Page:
Trying to adapt any video game into either a hit movie or an engrossing TV series has historically been a precursor for disaster
Movies such as Street Fighter: The Legend of Chun-Li, Bloodrayne, and Warcraft have been cast into the Hollywood graveyard of video game adaptations. However, in recent years it seems this label has proved not to be the death knell it once was. While the cinematic adaptations have certainly improved, it is through television that this enhancement in quality is best exemplified. Three Netflix originals in particular stand out, the last of which has put this curse to bed for good.
In 2017, Castlevania landed on Netflix following a decade pottering around in development hell. Rather than heavily reusing particular story elements, Castlevania borrows a range of narrative, character, and stylistic influences from various entries in the acclaimed game series of the same name. The first season might be cruelly short, but come the extended second season, Castlevania took off. Its beautiful animation style, drawing heavily from anime and video game artwork, relishes both its exciting new direction and esteemed creative origins. The voice actors are cast to absolute perfection and work wonders with the gem of a storyline they have been given. By the end of its second season, Castlevania drew in an estimated 30 million new users to Netflix—a monumental level of success.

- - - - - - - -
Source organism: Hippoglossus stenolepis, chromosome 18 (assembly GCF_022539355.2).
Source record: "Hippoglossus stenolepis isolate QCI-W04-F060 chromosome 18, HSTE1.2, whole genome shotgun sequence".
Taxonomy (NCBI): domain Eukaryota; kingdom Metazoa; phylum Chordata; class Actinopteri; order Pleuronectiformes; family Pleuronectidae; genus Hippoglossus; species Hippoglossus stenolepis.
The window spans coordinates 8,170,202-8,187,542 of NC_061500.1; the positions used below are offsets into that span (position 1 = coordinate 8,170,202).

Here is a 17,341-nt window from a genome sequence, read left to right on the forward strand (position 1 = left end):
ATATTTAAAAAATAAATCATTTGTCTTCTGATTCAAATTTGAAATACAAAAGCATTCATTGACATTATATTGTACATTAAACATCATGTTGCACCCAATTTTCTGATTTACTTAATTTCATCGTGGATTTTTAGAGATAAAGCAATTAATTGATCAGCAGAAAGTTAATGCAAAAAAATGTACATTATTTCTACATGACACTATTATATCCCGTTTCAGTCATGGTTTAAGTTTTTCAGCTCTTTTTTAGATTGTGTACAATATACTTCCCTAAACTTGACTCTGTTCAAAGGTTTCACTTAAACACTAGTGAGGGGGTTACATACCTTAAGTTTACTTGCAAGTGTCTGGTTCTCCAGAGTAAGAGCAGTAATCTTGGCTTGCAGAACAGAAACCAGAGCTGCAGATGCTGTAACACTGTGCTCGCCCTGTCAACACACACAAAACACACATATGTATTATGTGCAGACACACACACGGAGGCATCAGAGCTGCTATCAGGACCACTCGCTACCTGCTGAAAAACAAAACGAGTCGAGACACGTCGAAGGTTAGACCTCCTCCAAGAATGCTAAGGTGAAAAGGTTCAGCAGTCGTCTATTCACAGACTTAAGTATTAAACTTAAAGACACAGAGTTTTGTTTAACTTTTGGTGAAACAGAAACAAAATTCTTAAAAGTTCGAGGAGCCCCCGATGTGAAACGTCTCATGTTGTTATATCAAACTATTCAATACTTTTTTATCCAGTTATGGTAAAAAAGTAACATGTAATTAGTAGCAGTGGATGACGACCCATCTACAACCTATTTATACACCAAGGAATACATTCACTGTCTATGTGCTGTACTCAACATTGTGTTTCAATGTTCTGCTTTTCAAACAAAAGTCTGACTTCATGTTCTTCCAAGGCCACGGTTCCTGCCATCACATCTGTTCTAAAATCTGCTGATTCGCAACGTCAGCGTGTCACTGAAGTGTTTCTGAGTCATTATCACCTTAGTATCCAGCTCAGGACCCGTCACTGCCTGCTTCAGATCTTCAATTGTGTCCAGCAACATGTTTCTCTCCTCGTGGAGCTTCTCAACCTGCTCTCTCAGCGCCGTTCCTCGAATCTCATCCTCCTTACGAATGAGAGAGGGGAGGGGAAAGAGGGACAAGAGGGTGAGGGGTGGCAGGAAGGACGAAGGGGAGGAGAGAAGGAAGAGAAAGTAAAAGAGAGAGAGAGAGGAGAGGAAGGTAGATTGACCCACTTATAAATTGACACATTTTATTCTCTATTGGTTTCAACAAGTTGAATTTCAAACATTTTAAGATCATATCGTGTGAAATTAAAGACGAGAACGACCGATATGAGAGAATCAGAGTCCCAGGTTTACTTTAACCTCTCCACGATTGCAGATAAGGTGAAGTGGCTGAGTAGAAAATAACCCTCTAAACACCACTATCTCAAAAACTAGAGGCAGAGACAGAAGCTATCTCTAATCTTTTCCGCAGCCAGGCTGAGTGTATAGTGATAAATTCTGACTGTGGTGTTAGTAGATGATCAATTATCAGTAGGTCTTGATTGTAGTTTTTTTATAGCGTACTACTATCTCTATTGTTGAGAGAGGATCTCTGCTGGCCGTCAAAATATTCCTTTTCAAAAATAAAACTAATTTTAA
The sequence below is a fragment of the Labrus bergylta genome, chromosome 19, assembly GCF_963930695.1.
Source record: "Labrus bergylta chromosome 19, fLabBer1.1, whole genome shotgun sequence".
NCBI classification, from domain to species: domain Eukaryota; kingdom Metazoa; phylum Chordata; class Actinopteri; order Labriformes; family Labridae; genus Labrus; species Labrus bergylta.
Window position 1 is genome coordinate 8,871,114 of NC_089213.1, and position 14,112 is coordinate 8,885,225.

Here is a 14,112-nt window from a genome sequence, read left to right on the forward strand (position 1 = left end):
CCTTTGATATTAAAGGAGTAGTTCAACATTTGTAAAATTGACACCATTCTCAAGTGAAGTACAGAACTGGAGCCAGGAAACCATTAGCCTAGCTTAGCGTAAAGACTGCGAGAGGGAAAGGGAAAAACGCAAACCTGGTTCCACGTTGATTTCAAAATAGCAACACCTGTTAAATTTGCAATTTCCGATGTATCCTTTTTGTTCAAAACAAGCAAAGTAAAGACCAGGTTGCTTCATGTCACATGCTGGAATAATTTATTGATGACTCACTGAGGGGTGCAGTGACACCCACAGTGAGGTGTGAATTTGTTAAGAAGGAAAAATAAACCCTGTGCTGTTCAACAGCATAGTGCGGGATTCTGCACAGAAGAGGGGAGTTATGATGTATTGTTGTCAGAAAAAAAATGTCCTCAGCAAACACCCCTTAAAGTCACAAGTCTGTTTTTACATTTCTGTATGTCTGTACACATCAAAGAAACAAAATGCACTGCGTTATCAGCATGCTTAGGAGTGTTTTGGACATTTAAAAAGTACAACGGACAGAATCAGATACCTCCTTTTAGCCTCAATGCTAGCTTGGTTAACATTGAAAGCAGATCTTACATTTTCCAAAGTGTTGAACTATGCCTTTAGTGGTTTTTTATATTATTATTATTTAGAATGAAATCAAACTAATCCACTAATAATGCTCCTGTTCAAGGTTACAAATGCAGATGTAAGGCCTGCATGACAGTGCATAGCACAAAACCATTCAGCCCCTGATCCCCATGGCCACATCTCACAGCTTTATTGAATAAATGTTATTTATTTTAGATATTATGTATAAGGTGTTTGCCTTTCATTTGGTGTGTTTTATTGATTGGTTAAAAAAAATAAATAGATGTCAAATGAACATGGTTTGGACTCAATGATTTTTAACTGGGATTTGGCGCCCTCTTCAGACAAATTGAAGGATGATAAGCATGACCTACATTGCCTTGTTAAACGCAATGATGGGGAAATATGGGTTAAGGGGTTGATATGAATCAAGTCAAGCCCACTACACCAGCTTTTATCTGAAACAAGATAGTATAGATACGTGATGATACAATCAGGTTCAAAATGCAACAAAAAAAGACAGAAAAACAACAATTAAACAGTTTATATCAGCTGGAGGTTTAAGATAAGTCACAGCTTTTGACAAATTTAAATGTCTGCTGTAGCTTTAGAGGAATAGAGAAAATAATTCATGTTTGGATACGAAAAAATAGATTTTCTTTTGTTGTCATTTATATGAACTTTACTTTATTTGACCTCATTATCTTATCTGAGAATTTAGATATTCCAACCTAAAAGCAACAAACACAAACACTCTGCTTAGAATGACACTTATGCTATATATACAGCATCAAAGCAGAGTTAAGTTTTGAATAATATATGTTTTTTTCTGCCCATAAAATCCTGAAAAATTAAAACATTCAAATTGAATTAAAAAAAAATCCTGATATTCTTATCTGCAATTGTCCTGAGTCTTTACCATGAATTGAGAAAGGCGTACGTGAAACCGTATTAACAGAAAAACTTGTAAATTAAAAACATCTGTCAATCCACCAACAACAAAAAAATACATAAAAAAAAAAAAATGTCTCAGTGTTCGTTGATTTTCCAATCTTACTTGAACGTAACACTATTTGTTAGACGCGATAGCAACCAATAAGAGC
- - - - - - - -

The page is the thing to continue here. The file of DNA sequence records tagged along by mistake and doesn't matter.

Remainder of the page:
Castlevania’s release and subsequent seasons have coincided with an upward trajectory in movie quality as well. Detective Pikachu, The Angry Birds Movie 2, and Sonic the Hedgehog were never going to majorly trouble award ceremonies (or even end-of-year ‘best of’ lists). That being said, you cannot help but compare them favourably to the doldrums of past video game adaptations. Like Castlevania, this newfound quality has its basis not only in a deeper understanding of its source material but a refreshed perspective on how to translate this onto the screen—like any good adaptation, really. In that sense, it seems it has finally clicked that adapting a video game isn’t much different in principle than taking inspiration from a novel or a comic book.
Enter The Witcher, immediately rising to become one of the most successful Netflix original series ever made (at least according to their own bizarre metric). Although primarily based on the books by Andrzej Sapkowski, the influence of the video game trilogy of the same name—which has sold over 50 million copies worldwide—is clear to see. The Witcher mirrors the video games in that the viewer’s attention is fixed firmly on the main character, Geralt of Rivia, although others certainly get their own detailed arcs as well. While the first season felt somewhat weighed down under the weight of its own background, early reviews for the second season have been almost universally positive. At the centre of it all is Henry Cavill’s stoic, muscular, and demented performance as Geralt. His dark charisma alone is nearly enough to make the show worth watching, although the sheer detail behind the story and the sensational production design certainly helps.